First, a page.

The best antidepressant and stress-reliever ever known is laughter. Make sure you grant yourself lots of chances to laugh. The most effective trigger is other people: we laugh ten times more in company than alone. That’s difficult during a pandemic, but we still have phone and virtual calls, as well as whoever we’re stuck inside with. Failing all that, there is the wondrous expanse of the internet.
Avoid the vices that may feel good in the moment but ultimately drag you down. Drinking alone is a particular hazard during lockdowns. Drugs and alcohol are one of the key things a psychiatrist will ask about, and no treatment will work until they are under control. Whatever your chosen vice, try to avoid not just the thing itself but the slippery slope that leads you there.
A lesser-known problem is watching too much news. The news is everything going wrong in the world wrapped into one hysterical bundle. Consume too much and you’ll make yourself sick, or at the very least skew your view of reality into unneeded shadows.
Having a good night’s sleep is easier said than done. Decent sleep is often the first casualty of stress, so stress has a nasty habit of worsening the problems that caused it while sapping your strength to respond. “Things fall apart; the centre cannot hold”, as Yeats put it. But there is much you can do to prevent a vicious circle. The key steps are called sleep hygiene.
Some people can withstand almost anything; others are laid low by a trifle. Since we are all made of the same human stuff, the difference is largely how much meaning we see in our struggles. As Nietzsche put it, “He who has a why to live for can bear almost any how.”
The trick is getting the why, especially at short notice during a pandemic. In lieu of creating an all-purpose and indestructible life philosophy, what you can do right now is find activities of transcendence. These are whatever allows you to step outside yourself for a moment, and feel part of something bigger.
Some possibilities available even during lockdown are following a football team, devotion to a worthy cause, or your chosen form of meditation. The best course may be elusive, but even setting out to find it means you’re part way there.
Everyone knows this one but doing it is another matter. Being stressed or depressed is when you most need nature’s sweet gust of endorphins, but also when you most want to crawl into bed or slump on the couch beside a bag of doughnuts. If all else fails, set aside a block of time for exercise the following day and do nothing else during that time. Sit and stare into space if you must. Perhaps boredom will drive you out the next day. After even the smallest step, build on that each day, aiming only to beat the bone-idle sluggard you were the day before.
9. Reach out
Lives wither without friends and family. Some people are missing human contact so much that they clamour for a return to the office. Try your best to stay in contact with your loved ones. They probably haven’t read this article, so the onus is on you. And the people most struggling are often those least likely to reach out, so even a short phone call may be a great blessing. Appreciate small moments of interacting with strangers too. As George Costanza said, “We are living in a society!”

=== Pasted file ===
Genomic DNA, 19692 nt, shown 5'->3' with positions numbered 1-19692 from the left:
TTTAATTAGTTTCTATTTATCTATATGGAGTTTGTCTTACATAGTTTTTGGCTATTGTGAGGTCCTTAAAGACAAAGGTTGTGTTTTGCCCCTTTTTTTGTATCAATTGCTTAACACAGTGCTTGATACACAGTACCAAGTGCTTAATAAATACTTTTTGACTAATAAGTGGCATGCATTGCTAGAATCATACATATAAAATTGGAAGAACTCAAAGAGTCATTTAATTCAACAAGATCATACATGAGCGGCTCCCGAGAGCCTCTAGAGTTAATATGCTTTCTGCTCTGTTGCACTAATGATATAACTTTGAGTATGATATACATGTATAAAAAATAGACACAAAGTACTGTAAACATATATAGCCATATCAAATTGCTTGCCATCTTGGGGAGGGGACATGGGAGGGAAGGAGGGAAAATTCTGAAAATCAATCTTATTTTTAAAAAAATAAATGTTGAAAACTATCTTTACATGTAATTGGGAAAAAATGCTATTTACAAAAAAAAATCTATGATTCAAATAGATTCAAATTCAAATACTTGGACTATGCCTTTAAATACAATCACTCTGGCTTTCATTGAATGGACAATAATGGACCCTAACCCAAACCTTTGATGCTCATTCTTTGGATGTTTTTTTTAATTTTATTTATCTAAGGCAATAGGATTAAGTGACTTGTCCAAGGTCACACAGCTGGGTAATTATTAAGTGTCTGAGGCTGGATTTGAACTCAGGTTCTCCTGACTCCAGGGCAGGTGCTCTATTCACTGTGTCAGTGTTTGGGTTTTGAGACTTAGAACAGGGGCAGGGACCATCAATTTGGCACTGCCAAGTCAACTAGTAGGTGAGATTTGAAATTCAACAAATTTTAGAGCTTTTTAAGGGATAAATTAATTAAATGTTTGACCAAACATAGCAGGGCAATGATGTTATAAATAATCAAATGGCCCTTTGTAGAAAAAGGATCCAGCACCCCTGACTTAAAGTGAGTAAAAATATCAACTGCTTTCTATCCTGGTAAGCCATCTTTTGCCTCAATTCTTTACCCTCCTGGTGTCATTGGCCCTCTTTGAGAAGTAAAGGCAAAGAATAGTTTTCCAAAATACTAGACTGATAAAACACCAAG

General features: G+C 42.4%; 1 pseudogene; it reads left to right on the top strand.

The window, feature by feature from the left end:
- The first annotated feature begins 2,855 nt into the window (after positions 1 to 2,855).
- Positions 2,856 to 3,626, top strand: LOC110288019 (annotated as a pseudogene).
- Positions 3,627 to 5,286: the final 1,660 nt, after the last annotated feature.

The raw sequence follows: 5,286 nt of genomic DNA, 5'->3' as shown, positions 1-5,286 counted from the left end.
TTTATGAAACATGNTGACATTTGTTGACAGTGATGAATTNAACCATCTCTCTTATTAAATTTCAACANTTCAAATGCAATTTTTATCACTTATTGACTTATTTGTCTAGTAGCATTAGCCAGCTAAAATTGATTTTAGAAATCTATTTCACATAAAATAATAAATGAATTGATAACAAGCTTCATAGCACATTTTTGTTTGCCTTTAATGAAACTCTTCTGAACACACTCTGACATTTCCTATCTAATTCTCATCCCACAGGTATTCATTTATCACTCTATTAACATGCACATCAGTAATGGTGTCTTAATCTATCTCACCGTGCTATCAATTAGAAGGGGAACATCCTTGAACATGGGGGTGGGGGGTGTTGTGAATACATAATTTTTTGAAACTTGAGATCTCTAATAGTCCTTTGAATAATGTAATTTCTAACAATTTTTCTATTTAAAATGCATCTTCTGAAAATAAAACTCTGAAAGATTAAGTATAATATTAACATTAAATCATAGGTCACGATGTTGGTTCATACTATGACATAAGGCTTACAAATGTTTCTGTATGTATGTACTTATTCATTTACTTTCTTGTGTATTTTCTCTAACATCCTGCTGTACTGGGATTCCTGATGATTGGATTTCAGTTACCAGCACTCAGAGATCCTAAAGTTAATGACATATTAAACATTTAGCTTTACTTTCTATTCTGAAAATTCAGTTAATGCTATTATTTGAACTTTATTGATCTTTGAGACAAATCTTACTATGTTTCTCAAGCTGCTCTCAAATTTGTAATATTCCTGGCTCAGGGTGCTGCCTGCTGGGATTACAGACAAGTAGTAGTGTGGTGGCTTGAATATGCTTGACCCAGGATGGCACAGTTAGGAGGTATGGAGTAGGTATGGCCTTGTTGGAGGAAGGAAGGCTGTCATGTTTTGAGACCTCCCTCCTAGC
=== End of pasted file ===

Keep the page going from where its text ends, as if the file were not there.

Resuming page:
Along with meaning, the other invisible bulwark of life is purpose. Our reward circuits fire when they register motion towards a valued goal. Without goals, our brains get the hint and start to power down until doing almost anything seems too much. No purpose, no dopamine. No dopamine, and we are sitting ducks for depression.
While it may be difficult to pursue any major undertakings over the pandemic, short-range goals are everywhere available, and luckily our rewards circuit can’t tell the difference. Try to find useful projects that will leave your life a little better off than it was before. If you just sit and let your mind roam, no doubt problems will soon be assailing you, and from those you will have as many ideas as you need.
Depression and despair are when your troubles curl into a vicious circle and take on a life of their own. But your problems and your thinking can also be flipped into the opposite – a positive circle – where every small win leads to another.
Seeing even a little progress each day is wonderful boon for confidence. Before long, life is surging into a glorious new momentum. That’s why within every crisis lies opportunity, and when people recover from their despair, they often say that they are not just better, but better than ever before.
And so there we have the REPLASTERS guide to mental health:
 The silo effect refers to the way that social media gathers people into groups which share the same opinion, who then only see material that reinforces that opinion. Traditional media outlets have also become more polarised which further entrenches the divide.